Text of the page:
Designing water systems for mining camps is a little different—some mine sites are able to drill a water well. That’s what Donlin Gold did, says Kurt Parkan, Donlin’s external affairs manager. The mine site is shuttered now while the company works to obtain permission to operate the gold mine, an event Parkan hopes will happen in 2018.
Dufendach says in his experience, treating water at mining camps can be a challenge as well. The water often has arsenic, high iron levels, and manganese, he says. It’s usable, but it takes a different treatment method to get those levels low enough to meet state drinking water standards.
Who Says the Water Is Safe?
Water supply isn’t always regulated, says Lee Johnson, the northern region engineering coordinator with the Alaska Department of Environmental Conservation drinking water program.
If a crew of workers is flown in and dropped off at a remote camp and they cook for themselves and get water from a nearby river, that’s not something the Alaska Department of Environmental Conservation regulates.
But if they have a so-called plush camp with running water and have a kitchen that’s state-certified, then their water system must meet the drinking water regulations as well. If the crew is using equipment that is made for collecting or distributing water from a well or surface water intake for potable uses like drinking, cooking, and showering, then it has to meet state drinking water standards.
Some companies deliver potable water to camps on the North Slope or to oil platforms in Cook Inlet, he says. The water provider and hauler would be regulated, but the company receiving the water has fewer regulatory requirements.
“There are probably some levels of bottled water use also, but we don’t regulate bottled water in the drinking water program,” Johnson says.
Johnson says treatment options have evolved from simple cartridge or bag filter treatment several years ago to membrane filters commonly used today. Bags and cartridges remove particles from the water, he says, but membrane filters can filter it to the ionic level.
Companies like Garness and CampWater engineer the system and make sure it meets state drinking water requirements. They also train operators for their clients to make sure the system is properly maintained, and they provide parts or assistance if something breaks down.
Water treatment equipment and holding tanks in a CampWater Industries nanofiltration plant built for Cruz Construction in 2007. This plant operated at Franklin Bluffs, White Hills, Umiat, and various other locations throughout Alaska and remains operational today with the originally-installed membranes.
Photo by Jon Dufendach
Keeping Wastewater Treatment Simple, Safe, and Sanitary
A few decades ago, wastewater discharge regulations were handled a lot differently, Nakanishi says.
“If you compare our regulations from the 1970s to today, the wastewater discharge regulations would probably be a pamphlet compared to the volumes we have now,” he says.
Since the Clean Water Act was enacted in 1972, regulations have slowly evolved and are much more complex today. So have the treatment options, he says. Some sites near the road system might use porta-potties, with waste hauled away regularly. Road-accessible sites on the North Slope might contract with ICE Services, the company that operates the North Slope Borough’s water and wastewater services. More remote sites might rely on other methods of treatment.
“It depends on the location of the project and the logistical availability,” he says. “It’s either transported or treated prior to disposal.”
Packaged treatment plants like those designed by Garness and Fairbanks-based Lifewater Engineering Company are commonly used in cases where a septic system isn’t feasible.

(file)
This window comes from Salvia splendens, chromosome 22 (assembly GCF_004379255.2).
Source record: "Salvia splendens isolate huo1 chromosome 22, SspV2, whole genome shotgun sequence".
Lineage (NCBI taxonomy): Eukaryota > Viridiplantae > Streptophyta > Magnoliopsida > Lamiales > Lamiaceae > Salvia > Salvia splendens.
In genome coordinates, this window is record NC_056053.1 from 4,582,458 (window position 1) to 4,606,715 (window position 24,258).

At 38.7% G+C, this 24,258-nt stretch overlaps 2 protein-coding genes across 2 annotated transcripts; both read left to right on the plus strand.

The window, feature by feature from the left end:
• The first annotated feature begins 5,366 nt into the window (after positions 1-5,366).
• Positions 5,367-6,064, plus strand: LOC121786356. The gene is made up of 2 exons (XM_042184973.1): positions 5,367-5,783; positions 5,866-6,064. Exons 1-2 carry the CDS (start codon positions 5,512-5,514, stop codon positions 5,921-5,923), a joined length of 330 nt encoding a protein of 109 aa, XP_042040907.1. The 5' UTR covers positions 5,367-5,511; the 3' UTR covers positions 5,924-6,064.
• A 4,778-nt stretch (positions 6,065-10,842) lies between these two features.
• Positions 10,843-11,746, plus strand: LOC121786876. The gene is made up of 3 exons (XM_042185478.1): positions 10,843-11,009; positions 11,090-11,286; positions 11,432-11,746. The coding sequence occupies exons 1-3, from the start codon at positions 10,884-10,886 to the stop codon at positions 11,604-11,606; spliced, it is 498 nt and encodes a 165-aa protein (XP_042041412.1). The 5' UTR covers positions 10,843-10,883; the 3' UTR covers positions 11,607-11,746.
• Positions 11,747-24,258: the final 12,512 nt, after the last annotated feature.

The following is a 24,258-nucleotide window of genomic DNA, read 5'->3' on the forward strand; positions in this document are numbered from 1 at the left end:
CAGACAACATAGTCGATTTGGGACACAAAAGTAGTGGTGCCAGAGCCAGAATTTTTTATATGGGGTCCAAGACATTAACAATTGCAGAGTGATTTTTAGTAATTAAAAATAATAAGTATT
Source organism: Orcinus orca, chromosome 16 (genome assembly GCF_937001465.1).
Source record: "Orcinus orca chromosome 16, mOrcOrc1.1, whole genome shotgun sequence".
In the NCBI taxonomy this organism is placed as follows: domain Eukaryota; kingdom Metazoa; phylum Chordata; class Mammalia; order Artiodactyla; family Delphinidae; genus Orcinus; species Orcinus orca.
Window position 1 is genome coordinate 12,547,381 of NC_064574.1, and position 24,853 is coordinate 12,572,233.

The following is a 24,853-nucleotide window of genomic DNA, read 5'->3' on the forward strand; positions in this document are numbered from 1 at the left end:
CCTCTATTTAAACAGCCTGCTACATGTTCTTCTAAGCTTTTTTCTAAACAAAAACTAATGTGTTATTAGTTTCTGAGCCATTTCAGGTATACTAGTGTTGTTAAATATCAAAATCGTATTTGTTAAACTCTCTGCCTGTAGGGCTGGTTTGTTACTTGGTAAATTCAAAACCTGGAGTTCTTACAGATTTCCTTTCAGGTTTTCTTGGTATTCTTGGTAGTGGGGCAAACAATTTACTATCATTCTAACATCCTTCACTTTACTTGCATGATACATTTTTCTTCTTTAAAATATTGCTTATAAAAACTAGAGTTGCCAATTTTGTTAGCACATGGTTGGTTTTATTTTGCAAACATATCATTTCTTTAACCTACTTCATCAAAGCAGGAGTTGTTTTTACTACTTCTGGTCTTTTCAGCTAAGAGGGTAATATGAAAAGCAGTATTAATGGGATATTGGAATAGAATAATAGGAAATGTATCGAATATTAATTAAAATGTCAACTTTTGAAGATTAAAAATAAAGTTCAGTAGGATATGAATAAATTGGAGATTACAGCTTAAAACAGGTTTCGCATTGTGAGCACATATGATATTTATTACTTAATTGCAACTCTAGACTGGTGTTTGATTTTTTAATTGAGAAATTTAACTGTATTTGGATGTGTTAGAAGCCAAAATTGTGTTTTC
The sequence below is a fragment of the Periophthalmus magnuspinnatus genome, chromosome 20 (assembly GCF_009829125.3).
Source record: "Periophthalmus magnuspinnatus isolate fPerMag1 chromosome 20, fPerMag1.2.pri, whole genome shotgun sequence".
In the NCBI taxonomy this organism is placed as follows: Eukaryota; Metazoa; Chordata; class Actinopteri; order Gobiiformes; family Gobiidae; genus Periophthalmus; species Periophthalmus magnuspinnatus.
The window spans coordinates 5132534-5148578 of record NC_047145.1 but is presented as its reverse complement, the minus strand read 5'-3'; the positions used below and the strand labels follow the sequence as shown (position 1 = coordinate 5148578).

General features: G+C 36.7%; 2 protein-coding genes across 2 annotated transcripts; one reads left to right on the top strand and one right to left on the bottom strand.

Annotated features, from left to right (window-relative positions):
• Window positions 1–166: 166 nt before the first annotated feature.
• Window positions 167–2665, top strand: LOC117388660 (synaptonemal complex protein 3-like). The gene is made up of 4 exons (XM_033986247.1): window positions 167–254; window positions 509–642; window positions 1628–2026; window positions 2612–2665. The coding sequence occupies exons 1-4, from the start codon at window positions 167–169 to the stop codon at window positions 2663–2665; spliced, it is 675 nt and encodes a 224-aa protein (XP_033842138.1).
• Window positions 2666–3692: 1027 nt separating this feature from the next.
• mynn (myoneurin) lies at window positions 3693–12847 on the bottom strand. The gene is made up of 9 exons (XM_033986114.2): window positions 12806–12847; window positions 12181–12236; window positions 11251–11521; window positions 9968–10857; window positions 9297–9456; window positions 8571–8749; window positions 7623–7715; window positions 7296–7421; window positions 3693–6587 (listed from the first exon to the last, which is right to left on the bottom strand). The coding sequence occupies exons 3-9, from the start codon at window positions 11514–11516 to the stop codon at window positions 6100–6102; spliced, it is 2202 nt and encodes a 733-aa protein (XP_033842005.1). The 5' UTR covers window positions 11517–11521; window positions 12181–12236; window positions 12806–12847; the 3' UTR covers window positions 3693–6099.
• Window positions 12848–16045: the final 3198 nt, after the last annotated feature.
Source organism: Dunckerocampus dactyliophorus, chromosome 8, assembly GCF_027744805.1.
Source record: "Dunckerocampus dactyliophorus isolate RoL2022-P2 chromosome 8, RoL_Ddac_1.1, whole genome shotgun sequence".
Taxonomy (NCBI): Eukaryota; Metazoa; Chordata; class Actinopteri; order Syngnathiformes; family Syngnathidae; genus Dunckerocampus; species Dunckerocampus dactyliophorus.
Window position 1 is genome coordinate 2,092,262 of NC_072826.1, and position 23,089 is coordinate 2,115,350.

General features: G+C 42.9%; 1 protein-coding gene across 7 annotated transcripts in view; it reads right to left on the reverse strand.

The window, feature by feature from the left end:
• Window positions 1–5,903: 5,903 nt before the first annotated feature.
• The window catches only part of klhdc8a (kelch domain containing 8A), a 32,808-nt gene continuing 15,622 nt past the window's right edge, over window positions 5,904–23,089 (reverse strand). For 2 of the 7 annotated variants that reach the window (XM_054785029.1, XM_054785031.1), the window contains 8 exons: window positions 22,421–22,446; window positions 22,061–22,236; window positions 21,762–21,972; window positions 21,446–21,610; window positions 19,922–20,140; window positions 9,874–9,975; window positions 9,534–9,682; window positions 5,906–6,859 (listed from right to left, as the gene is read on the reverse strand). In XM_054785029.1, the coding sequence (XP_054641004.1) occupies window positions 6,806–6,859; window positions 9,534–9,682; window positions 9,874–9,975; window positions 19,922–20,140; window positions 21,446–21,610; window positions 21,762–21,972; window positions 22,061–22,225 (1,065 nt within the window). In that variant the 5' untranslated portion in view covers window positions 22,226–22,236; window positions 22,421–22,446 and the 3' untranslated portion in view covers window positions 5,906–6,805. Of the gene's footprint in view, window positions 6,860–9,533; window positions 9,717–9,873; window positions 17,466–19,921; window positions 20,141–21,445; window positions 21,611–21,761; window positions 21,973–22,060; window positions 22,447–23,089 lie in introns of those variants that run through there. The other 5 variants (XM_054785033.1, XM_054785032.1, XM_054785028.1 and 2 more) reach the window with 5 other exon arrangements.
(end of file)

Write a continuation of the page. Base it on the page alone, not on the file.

“They use various forms of treatment, whether it be bioreactors that use the promotion of bacterial growth to help break down the waste,” Nakanishi says. “Some may have a form of filtration, like nano or micro or reverse osmosis. Prior to being able to operate that kind of unit, it goes through an engineered plan review before the discharge is permitted.”
Bob Tsigonis, the president of Lifewater, says his company has built more than two hundred wastewater treatment systems around the state since he started in 1999. Most are residential systems, he says, but the company has been building commercial systems for nearly twelve years.
Typically, he says, wastewater is treated in a multi-compartment tank. It’s screened to remove solids before it goes into the tank, then aerated to allow bacteria to break down the waste and pushed through a membrane filter. After being treated, it’s disinfected using ultraviolet radiation and discharged. Water typically flows through the system in one to two days, he says.
“We discharge onto natural undisturbed vegetation in a way that it can be discharged all year round without making a sheet of ice,” Tsigonis says. “Natural vegetation in Alaska is pretty moist. If you can get into a forest floor or tundra, it works very well.”
Lifewater designed four systems at Point Thomson recently, he says. One was developed in 2008 for a portable camp used when the ice road is built.
“It’s been used all over the slope for ice road construction for a number of years,” he says. “In 2012 and 2013 we built a 200-man and 340-man [system].”
The 340-man camp is a temporary construction camp used on the North Slope, Tsigonis says, while the 200-man camp is permanent. Lifewater built a fourth camp, designed for 116 people, this year.
The 340-man camp is designed to treat up to nineteen thousand gallons of waste every day. It’s designed larger than needed to handle peak flows during shift changes, he says.
Tsigonis says his systems are built in Lifewater’s plastic fabrication shop, where they’re cut on a computer-controlled router and welded with plastic welders. Plastic doesn’t corrode, lasts a long time, and is easy to clean. Since the tanks are housed inside enclosed, heated containers or trailers, breakage isn’t an issue.
“We pretty much build everything offsite and ship it up to the site,” he says. “Then all we have to do is connect the modules, the pipes, the wires, and the controls. We like to do plug-and-play to the extent possible.”
Building it in an enclosed shop allows each section to be tested separately before it’s put together, he says.
A 3D rendering of one of Lifewater Engineering’s larger oilfield systems. The two-story portion is sewage treatment; the single story portion is drinking water treatment and storage. The drinking water system was done in conjunction with CampWater Industries of Delta Junction.
Rendering courtesy of Lifewater Engineering Company
Designing for Remote Areas
Both Tsigonis and Garness say simplicity is the key when designing systems made to operate in remote areas—the systems are easier to teach operators to use and more durable in extreme conditions.
Rindi White is a freelance journalist living in Palmer.
This article first appeared in the November 2015 print edition of Alaska Business Monthly.